– Richard Weston, Liverpool Underground Film Festival Director
“I am thrilled that HOGWOOD has been awarded the Best Documentary Award at the Liverpool Underground Film Festival. This film encapsulates so much about Viva! – I am proud of our brilliant investigations team that consistently brings together powerful footage and of our director, Juliet, who infuses her own passion into the horror. HOGWOOD is more than just a film – it exposes the modern horror stories taking place each day, hidden away in the idyllic British countryside. The public has a right to see what goes on behind the factory farm walls.”
– Tony Wardle, Director of HOGWOOD and Associate Director of Viva!
Heavy Metal Act Rammstein Stars in 5 Minute Warhol-Style Pro Vegan Video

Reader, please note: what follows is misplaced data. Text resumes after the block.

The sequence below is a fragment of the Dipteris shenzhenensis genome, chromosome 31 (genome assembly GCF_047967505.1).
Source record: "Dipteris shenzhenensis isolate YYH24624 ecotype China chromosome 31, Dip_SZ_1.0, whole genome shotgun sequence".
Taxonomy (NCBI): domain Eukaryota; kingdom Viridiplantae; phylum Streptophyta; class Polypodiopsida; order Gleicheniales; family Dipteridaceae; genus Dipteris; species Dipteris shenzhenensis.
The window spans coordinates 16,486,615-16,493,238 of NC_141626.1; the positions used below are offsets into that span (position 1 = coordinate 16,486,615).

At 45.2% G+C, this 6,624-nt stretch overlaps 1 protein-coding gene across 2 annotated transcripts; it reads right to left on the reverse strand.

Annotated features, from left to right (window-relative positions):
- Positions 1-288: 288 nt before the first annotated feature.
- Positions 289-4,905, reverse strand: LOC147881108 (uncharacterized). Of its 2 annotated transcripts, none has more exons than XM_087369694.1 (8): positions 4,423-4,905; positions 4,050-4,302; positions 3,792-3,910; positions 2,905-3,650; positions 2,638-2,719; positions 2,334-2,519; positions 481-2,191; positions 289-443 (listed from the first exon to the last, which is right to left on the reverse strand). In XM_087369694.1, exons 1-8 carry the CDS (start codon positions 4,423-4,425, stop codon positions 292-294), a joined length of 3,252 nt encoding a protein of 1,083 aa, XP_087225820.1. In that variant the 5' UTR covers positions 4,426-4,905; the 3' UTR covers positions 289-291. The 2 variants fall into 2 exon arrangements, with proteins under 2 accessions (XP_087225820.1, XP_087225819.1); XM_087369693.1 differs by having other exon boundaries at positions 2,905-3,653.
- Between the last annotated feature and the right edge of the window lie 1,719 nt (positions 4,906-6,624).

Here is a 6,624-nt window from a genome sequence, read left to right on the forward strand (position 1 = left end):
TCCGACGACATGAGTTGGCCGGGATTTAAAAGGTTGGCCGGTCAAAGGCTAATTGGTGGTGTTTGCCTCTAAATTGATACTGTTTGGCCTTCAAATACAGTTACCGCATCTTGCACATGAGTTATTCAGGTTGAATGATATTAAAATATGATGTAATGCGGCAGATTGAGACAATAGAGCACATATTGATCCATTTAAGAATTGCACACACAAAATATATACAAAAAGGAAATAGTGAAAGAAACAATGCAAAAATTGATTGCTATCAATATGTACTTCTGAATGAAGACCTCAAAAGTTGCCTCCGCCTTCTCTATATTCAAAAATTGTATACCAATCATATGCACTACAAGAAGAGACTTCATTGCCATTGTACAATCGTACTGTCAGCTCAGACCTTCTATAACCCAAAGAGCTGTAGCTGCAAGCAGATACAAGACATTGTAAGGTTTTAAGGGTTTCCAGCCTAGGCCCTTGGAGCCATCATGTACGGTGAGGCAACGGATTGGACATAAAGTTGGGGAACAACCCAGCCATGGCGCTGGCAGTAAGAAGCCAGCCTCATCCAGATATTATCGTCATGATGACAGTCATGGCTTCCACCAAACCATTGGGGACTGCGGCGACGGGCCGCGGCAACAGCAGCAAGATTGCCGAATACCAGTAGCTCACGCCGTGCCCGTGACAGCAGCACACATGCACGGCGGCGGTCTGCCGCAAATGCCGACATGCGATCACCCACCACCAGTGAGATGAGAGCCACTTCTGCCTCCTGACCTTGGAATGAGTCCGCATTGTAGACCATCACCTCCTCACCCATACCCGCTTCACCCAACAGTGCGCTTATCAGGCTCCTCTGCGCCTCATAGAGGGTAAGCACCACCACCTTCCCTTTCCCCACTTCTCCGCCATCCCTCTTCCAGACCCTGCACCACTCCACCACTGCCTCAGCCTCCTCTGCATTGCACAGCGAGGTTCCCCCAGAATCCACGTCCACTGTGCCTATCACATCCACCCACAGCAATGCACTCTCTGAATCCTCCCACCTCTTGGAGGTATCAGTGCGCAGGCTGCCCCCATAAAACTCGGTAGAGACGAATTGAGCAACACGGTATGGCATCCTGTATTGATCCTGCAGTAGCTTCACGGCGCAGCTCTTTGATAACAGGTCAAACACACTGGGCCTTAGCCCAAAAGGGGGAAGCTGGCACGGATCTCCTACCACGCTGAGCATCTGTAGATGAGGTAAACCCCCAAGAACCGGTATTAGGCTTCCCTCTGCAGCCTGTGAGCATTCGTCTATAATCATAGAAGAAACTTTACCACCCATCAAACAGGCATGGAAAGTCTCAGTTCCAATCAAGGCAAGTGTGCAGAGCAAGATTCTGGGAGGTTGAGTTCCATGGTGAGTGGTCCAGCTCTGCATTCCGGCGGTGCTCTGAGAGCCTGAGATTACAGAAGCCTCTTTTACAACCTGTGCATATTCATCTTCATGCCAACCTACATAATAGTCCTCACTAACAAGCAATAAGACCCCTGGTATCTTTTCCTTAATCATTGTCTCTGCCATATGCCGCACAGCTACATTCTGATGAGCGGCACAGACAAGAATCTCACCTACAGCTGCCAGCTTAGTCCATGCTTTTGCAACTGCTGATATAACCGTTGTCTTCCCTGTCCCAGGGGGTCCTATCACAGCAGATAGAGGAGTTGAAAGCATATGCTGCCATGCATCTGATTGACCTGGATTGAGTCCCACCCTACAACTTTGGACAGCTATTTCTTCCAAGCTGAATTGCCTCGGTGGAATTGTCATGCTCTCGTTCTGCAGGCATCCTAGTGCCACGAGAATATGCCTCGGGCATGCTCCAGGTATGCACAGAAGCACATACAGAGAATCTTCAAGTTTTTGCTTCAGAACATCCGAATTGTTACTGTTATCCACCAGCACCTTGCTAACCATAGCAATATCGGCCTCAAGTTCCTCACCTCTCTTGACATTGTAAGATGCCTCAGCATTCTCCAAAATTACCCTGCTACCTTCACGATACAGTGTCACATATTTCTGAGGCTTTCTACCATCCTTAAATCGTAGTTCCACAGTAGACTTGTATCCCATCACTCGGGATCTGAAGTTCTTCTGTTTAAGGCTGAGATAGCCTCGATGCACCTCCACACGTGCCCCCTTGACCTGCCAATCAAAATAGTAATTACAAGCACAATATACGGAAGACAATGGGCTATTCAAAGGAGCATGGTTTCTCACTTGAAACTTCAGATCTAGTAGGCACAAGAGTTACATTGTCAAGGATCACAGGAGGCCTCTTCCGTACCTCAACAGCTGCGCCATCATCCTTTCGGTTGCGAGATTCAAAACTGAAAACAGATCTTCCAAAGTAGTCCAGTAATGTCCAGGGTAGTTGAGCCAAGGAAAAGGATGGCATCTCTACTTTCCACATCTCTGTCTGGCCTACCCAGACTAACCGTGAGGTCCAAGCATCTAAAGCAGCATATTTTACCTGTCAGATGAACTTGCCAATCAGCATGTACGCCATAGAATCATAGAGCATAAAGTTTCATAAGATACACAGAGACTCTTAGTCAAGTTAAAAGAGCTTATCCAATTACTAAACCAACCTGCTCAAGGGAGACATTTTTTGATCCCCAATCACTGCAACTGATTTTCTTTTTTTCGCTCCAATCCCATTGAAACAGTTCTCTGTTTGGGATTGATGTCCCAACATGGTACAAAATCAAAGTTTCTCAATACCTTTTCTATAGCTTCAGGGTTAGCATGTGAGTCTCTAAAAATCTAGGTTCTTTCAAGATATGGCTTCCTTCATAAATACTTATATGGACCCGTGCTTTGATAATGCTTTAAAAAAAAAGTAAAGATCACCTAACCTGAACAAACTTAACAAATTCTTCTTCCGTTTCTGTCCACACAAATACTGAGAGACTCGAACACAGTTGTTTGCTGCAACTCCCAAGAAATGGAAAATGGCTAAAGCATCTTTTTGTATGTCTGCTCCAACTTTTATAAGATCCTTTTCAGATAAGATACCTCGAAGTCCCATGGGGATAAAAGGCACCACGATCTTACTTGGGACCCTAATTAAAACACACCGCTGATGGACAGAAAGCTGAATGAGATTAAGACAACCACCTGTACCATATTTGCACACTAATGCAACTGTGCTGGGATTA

Plant-based meat company LikeMeat recently released an extraordinary food performance film featuring German musician Till Lindemann (Rammstein). With the art movie, LikeMeat wants to draw attention to the global and ever-growing Veganuary movement and motivate people to go vegan this January (video below).
The plant-based meat company’s food performance film features Till Lindemann eating a plant-based burger with vegan chicken made of soy protein from LikeMeat, which was acquired by The LIVEKINDLY Co.
Billie Eilish Launches Trailer For Her Upcoming Documentary
Vegan musician Billie Eilish says she is 'terrified' by the prospect of the film, which will be released in February next year.
Vegan musician Billie Eilish has launched the trailer for her upcoming documentary.